Kenai River early run closed, late run restricted

The Kenai early run has a sustainable escapement goal of 2,800-5,600 large king salmon and an optimal escapement goal of 3,900-6,600 large king salmon. The inseason estimate as of June 17 for this run is 1,419 fish, well below the preaseason forecast of 4,800 large fish. The current inseason projection is between 2,000 and 2,200 large fish depending on the timing of the run, which means the sustainable escapement goal will likely not be met this year for the early run. As a result, the early-run sport fishery on the Kenai River was closed on June 10.

“These numbers are lower than the forecasted amount and do not speak well for production of large kings, but the department will follow the management plan and closely monitor the run to provide the most likely opportunity to achieve the escapement goal,” Lipka said in a June 12 email.

On July 1, the late-run sport fishery will open, but it will have several restrictions. Anglers will be prohibited from using bait, will only be able to fish from the mouth of the river to the ADF&G regulatory marker located 300 feet downstream from Slikok Creek and will be restricted to 1 king salmon per day of less than 34 inches in length. The rest of the Kenai River, from Slikok Creek to Skilak Lake, will remained closed to king salmon fishing through July 31.

Although the king salmon populations on the Kenai Peninsula continue to decline, Lipka said that population numbers have not dipped to a point from which they would not be able to bounce back. Since the current optimal escapement goal for the Kenai River was established by the Board of Fisheries in 2017, the sustainable escapement goal has been achieved each year and exceeded once, and the optimal escapement goal has been achieved once and exceeded once.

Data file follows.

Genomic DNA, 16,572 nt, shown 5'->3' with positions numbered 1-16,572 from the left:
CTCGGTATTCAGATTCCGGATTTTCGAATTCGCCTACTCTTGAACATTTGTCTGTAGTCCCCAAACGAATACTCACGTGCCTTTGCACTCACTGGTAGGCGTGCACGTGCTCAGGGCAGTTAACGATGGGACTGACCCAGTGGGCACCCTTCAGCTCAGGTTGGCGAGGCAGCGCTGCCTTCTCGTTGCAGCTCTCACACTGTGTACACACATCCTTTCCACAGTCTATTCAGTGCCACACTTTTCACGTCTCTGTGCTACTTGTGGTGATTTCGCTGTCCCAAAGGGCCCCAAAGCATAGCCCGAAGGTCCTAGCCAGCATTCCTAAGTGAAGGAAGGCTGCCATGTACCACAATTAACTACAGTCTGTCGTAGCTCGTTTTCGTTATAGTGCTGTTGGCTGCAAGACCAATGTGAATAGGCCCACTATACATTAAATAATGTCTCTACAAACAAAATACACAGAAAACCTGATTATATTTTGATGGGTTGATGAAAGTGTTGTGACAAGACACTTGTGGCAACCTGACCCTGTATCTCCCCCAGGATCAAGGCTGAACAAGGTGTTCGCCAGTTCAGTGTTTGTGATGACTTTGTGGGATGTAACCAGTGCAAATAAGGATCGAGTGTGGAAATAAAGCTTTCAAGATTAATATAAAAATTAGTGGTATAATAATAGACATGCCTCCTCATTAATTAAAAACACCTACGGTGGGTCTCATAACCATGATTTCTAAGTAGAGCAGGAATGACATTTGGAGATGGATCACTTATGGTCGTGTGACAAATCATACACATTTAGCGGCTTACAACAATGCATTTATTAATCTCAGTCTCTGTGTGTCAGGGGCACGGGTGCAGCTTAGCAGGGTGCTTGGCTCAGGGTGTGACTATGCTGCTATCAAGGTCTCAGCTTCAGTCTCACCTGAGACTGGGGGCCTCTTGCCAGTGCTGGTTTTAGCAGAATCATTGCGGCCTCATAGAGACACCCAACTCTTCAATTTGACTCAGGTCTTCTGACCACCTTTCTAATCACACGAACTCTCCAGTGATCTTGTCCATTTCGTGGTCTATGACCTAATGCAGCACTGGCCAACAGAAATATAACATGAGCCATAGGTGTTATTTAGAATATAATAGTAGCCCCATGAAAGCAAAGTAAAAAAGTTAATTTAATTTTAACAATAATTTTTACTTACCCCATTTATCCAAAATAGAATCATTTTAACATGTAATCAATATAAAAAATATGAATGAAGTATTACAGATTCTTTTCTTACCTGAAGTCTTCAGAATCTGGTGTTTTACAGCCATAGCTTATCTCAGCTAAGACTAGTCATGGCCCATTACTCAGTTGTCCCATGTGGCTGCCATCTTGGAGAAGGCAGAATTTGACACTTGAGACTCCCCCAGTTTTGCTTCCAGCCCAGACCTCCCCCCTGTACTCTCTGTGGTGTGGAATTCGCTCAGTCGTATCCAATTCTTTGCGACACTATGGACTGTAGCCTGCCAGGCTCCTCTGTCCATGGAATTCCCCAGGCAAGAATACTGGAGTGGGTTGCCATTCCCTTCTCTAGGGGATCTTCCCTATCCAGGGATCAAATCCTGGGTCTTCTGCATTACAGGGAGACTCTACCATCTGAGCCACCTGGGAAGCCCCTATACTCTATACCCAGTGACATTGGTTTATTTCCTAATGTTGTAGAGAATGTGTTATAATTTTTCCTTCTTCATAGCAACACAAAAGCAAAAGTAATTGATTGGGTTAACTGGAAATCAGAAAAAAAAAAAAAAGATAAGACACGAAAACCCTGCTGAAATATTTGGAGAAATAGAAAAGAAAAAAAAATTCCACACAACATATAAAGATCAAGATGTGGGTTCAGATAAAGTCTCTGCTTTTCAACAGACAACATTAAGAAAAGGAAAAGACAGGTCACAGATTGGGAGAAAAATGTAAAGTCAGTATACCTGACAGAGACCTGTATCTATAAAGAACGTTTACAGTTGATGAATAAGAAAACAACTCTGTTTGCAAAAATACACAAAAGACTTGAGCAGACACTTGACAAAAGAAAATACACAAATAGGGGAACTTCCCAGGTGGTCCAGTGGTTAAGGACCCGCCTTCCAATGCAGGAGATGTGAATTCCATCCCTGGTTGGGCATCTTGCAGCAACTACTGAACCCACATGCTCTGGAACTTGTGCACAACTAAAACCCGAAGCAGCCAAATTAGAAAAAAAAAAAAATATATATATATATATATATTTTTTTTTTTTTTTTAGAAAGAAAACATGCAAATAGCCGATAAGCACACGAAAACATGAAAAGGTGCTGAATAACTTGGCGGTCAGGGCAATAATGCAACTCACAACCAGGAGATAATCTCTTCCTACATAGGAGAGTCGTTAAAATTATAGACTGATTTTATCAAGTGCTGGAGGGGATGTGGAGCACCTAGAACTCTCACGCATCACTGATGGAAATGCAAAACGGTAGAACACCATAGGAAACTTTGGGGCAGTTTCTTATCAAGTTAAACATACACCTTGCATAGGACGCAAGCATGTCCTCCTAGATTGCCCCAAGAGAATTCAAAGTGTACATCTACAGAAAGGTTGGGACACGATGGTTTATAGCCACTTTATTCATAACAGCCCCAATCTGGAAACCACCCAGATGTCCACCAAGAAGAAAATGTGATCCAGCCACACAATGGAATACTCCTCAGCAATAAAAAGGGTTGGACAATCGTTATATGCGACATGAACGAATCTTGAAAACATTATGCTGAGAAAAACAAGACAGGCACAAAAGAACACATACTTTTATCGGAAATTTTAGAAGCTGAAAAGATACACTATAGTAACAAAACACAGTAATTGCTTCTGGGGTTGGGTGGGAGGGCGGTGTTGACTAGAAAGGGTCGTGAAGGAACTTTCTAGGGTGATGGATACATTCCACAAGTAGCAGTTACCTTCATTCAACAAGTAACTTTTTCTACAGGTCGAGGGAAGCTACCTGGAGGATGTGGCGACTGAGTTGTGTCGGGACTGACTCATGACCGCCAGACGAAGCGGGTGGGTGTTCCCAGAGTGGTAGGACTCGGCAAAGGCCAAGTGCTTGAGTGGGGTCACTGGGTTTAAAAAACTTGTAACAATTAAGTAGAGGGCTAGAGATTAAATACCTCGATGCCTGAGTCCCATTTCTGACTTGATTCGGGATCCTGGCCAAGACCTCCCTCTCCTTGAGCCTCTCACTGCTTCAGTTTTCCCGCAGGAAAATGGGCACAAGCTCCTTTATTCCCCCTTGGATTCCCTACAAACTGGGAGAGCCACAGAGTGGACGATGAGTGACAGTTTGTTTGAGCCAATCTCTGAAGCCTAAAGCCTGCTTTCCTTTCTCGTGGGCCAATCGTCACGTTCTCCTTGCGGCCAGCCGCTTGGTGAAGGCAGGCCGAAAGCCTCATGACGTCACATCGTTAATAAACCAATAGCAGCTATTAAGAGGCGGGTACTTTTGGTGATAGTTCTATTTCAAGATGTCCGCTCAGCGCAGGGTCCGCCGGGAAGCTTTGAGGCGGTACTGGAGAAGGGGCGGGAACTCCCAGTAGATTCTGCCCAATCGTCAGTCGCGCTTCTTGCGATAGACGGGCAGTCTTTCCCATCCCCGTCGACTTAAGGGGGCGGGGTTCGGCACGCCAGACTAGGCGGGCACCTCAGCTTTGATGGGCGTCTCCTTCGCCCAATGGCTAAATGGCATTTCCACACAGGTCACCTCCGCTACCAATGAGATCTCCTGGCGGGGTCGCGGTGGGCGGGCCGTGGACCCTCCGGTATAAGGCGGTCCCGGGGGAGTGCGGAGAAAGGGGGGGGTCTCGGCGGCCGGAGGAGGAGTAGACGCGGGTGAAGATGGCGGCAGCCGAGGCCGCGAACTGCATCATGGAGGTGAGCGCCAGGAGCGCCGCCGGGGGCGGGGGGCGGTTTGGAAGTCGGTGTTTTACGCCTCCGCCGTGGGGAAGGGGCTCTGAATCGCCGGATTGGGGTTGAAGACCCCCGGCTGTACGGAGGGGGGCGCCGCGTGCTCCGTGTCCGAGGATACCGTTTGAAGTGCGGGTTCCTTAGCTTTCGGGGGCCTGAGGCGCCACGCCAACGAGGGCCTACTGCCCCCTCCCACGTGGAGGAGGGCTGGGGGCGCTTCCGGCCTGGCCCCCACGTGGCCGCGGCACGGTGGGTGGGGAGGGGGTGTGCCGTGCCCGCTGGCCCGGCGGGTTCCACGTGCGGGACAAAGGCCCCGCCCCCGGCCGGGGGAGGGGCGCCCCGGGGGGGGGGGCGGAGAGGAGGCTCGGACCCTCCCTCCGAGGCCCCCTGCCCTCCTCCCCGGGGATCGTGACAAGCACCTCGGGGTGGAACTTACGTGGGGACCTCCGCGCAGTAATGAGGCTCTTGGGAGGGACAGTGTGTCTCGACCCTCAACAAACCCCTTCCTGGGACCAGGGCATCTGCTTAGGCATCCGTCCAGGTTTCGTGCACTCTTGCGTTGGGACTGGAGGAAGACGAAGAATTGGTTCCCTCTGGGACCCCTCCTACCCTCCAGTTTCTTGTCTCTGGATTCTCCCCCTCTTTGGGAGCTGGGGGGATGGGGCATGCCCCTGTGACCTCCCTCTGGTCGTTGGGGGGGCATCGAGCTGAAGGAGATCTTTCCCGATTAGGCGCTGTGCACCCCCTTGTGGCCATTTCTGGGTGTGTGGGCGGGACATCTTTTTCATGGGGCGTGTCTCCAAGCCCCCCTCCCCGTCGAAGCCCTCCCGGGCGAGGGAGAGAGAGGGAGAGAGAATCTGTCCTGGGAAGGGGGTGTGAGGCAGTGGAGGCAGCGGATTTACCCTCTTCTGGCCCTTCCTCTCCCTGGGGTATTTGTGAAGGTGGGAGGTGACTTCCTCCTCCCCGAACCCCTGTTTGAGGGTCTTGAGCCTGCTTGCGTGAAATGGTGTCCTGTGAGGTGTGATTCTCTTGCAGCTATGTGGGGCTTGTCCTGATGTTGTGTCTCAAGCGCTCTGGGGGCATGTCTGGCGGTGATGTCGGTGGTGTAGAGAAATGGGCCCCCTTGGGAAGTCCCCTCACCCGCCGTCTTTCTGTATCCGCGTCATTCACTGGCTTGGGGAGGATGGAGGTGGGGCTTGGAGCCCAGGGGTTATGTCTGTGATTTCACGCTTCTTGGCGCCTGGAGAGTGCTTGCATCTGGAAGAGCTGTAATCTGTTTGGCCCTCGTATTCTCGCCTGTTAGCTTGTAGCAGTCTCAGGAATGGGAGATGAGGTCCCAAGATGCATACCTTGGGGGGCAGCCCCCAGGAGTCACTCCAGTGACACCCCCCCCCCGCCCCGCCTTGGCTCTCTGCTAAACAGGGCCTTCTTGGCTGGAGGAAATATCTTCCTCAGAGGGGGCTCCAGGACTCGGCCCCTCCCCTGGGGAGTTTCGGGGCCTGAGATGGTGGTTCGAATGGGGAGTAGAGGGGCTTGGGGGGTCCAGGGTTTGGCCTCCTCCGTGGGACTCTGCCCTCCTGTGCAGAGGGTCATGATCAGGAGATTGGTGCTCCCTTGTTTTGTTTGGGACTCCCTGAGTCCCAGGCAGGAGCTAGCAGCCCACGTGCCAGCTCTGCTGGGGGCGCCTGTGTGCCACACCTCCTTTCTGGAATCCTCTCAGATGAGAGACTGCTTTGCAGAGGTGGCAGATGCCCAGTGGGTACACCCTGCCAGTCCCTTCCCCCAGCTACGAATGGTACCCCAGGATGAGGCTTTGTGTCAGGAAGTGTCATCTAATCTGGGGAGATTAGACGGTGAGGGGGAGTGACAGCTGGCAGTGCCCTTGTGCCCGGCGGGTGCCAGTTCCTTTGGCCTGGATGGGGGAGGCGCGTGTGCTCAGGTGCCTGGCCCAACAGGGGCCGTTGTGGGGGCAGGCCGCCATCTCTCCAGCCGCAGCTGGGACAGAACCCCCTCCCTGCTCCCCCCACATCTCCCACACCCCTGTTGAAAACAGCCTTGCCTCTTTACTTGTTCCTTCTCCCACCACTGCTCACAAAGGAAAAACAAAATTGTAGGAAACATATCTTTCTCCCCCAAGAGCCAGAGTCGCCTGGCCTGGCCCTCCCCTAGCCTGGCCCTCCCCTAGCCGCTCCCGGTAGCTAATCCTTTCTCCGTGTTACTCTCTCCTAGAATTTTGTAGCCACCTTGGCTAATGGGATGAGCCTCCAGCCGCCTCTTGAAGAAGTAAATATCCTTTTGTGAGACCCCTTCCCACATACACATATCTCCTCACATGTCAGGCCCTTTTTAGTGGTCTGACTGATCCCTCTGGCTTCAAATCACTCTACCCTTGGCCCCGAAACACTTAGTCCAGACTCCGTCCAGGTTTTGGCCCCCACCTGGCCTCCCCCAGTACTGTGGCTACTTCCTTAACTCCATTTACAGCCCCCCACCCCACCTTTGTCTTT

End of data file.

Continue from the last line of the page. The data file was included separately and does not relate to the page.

“It would take multiple years of escapements below the lower end of the goal to raise concerns about sustainability,” Lipka said. “And at that point the department has designations that can be enacted to apply further protections.”

The runs in 2016 and 2017 showed improvement over previous years, which could mean good news five, six and seven years after those runs. Higher escapement means more fish reach the spawning grounds, but Lipka said that many factors can affect the number of fish that return from any one brood year, so nothing is guaranteed.

Anglers are advised to consult the ADF&G regulation book and review any emergency orders to ensure they are using legal gear and know the bag and possession limit. Sport fishing for king salmon anywhere in Alaska requires both a sport fishing license and a king stamp.

For the latest fish counts, including king salmon runs on the Kenai Peninsula, visit adfg.alaska.gov/sf/fishcounts.

Reach reporter Brian Mazurek at bmazurek@peninsulaclarion.com.